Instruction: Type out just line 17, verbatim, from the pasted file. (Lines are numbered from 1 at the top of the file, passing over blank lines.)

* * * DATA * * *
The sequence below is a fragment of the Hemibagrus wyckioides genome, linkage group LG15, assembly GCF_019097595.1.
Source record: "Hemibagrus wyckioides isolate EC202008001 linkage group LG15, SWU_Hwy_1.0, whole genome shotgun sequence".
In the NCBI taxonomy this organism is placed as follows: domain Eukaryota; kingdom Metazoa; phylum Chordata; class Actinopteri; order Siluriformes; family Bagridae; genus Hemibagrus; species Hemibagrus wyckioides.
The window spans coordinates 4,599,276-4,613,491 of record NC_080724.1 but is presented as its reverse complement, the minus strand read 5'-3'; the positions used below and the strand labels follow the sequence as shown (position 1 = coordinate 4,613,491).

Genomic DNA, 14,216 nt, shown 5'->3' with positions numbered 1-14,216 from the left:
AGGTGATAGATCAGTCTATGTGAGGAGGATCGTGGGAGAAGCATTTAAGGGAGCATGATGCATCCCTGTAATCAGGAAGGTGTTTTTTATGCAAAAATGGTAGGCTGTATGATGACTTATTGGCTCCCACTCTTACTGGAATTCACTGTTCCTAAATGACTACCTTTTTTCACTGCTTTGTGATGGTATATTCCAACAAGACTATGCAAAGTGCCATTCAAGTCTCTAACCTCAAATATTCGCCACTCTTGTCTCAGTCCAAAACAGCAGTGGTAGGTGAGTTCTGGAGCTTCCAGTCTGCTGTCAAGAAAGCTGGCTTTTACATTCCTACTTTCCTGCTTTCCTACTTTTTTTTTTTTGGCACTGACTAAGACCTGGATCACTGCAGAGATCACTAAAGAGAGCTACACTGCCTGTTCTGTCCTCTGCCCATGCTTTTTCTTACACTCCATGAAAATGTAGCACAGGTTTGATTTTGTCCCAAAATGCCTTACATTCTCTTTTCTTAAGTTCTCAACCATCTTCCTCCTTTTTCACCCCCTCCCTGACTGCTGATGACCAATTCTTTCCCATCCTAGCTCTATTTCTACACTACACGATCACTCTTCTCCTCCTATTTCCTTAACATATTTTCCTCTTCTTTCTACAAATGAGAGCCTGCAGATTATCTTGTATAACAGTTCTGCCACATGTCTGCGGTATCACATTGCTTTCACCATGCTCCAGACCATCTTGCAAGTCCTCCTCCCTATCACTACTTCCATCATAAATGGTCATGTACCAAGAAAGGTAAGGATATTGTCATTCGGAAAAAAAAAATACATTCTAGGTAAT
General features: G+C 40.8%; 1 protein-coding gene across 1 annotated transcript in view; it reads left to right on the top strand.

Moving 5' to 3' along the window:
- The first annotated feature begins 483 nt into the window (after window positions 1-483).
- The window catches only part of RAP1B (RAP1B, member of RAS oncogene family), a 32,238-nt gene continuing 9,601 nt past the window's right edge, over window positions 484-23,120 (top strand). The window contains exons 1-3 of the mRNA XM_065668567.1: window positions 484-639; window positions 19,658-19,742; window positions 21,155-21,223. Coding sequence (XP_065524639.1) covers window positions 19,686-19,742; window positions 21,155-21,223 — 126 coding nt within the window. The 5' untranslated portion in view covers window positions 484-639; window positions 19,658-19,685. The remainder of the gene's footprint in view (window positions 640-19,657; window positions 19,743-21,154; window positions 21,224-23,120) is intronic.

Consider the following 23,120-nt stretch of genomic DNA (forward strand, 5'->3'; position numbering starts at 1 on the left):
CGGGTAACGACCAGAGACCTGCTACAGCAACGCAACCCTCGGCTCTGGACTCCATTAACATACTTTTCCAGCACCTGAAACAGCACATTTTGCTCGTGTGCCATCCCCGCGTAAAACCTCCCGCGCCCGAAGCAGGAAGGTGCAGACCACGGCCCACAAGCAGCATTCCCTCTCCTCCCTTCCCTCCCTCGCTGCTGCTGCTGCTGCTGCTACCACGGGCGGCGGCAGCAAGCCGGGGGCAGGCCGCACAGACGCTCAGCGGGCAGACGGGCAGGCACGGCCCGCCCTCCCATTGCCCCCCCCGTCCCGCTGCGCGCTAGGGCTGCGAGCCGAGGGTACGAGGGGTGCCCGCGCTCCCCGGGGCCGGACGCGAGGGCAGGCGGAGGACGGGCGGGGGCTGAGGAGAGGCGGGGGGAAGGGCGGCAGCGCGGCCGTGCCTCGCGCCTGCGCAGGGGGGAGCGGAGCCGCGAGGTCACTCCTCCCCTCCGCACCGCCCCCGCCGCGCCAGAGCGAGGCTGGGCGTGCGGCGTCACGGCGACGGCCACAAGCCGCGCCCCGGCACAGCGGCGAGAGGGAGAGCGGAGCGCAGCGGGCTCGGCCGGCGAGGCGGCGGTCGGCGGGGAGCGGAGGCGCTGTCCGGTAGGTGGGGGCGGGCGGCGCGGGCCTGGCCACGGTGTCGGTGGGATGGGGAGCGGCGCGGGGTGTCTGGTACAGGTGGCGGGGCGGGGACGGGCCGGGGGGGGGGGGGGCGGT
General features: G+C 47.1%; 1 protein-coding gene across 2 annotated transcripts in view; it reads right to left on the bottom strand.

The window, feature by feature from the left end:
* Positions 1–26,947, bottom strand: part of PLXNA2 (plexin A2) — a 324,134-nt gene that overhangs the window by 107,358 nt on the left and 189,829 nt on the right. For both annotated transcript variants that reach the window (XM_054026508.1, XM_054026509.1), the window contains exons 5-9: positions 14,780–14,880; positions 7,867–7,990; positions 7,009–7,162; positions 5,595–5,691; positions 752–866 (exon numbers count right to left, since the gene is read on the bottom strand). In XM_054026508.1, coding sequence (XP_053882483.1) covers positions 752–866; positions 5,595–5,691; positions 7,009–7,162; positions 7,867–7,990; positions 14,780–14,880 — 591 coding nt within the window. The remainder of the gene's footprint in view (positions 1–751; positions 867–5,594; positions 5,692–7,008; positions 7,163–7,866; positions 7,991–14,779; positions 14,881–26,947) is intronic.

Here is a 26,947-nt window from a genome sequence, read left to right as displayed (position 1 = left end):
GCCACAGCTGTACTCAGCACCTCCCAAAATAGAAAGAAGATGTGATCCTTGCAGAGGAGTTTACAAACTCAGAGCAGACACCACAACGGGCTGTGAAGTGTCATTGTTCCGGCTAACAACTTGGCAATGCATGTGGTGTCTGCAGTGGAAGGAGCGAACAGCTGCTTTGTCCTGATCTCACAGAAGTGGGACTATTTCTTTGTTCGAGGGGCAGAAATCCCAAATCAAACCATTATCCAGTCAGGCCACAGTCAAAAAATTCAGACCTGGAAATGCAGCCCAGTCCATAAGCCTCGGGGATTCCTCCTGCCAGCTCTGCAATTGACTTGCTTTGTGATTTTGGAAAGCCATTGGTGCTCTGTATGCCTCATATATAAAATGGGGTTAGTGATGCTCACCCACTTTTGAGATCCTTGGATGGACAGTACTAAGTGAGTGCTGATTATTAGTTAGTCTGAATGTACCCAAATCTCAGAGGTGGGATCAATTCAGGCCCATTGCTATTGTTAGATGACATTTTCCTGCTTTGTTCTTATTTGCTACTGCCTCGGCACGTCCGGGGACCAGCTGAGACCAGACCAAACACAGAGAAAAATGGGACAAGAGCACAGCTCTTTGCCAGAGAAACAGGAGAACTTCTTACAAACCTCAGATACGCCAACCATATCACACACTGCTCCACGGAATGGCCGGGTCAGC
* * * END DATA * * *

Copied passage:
GCCACAGCTGTACTCAGCACCTCCCAAAATAGAAAGAAGATGTGATCCTTGCAGAGGAGTTTACAAACTCAGAGCAGACACCACAACGGGCTGTGAAGTGTCATTGTTCCGGCTAACAACTTGGCAATGCATGTGGTGTCTGCAGTGGAAGGAGCGAACAGCTGCTTTGTCCTGATCTCACAGAAGTGGGACTATTTCTTTGTTCGAGGGGCAGAAATCCCAAATCAAACCATTATCCAGTCAGGCCACAGTCAAAAAATTCAGACCTGGAAATGCAGCCCAGTCCATAAGCCTCGGGGATTCCTCCTGCCAGCTCTGCAATTGACTTGCTTTGTGATTTTGGAAAGCCATTGGTGCTCTGTATGCCTCATATATAAAATGGGGTTAGTGATGCTCACCCACTTTTGAGATCCTTGGATGGACAGTACTAAGTGAGTGCTGATTATTAGTTAGTCTGAATGTACCCAAATCTCAGAGGTGGGATCAATTCAGGCCCATTGCTATTGTTAGATGACATTTTCCTGCTTTGTTCTTATTTGCTACTGCCTCGGCACGTCCGGGGACCAGCTGAGACCAGACCAAACACAGAGAAAAATGGGACAAGAGCACAGCTCTTTGCCAGAGAAACAGGAGAACTTCTTACAAACCTCAGATACGCCAACCATATCACACACTGCTCCACGGAATGGCCGGGTCAGC